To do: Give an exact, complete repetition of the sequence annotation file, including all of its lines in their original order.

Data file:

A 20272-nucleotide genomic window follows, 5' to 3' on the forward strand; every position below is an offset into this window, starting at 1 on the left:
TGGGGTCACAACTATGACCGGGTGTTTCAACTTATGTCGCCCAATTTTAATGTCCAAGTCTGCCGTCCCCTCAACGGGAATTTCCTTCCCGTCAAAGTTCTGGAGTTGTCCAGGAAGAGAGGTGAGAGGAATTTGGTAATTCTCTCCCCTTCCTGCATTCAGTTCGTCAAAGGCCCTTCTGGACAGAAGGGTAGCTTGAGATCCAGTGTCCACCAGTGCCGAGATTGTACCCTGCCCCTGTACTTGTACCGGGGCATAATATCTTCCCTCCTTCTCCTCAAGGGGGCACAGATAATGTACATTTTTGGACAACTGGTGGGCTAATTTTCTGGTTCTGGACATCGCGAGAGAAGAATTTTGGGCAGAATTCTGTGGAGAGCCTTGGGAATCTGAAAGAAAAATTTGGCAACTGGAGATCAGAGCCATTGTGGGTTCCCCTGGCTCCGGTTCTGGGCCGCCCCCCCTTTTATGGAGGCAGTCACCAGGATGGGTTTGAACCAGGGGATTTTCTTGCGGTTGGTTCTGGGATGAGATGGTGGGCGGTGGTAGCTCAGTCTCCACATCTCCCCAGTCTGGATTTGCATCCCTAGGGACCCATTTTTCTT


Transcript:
A 20272-nucleotide genomic window follows, 5' to 3' on the forward strand; every position below is an offset into this window, starting at 1 on the left:
TGGGGTCACAACTATGACCGGGTGTTTCAACTTATGTCGCCCAATTTTAATGTCCAAGTCTGCCGTCCCCTCAACGGGAATTTCCTTCCCGTCAAAGTTCTGGAGTTGTCCAGGAAGAGAGGTGAGAGGAATTTGGTAATTCTCTCCCCTTCCTGCATTCAGTTCGTCAAAGGCCCTTCTGGACAGAAGGGTAGCTTGAGATCCAGTGTCCACCAGTGCCGAGATTGTACCCTGCCCCTGTACTTGTACCGGGGCATAATATCTTCCCTCCTTCTCCTCAAGGGGGCACAGATAATGTACATTTTTGGACAACTGGTGGGCTAATTTTCTGGTTCTGGACATCGCGAGAGAAGAATTTTGGGCAGAATTCTGTGGAGAGCCTTGGGAATCTGAAAGAAAAATTTGGCAACTGGAGATCAGAGCCATTGTGGGTTCCCCTGGCTCCGGTTCTGGGCCGCCCCCCCTTTTATGGAGGCAGTCACCAGGATGGGTTTGAACCAGGGGATTTTCTTGCGGTTGGTTCTGGGATGAGATGGTGGGCGGTGGTAGCTCAGTCTCCACATCTCCCCAGTCTGGATTTGCATCCCTAGGGACCCATTTTTCTT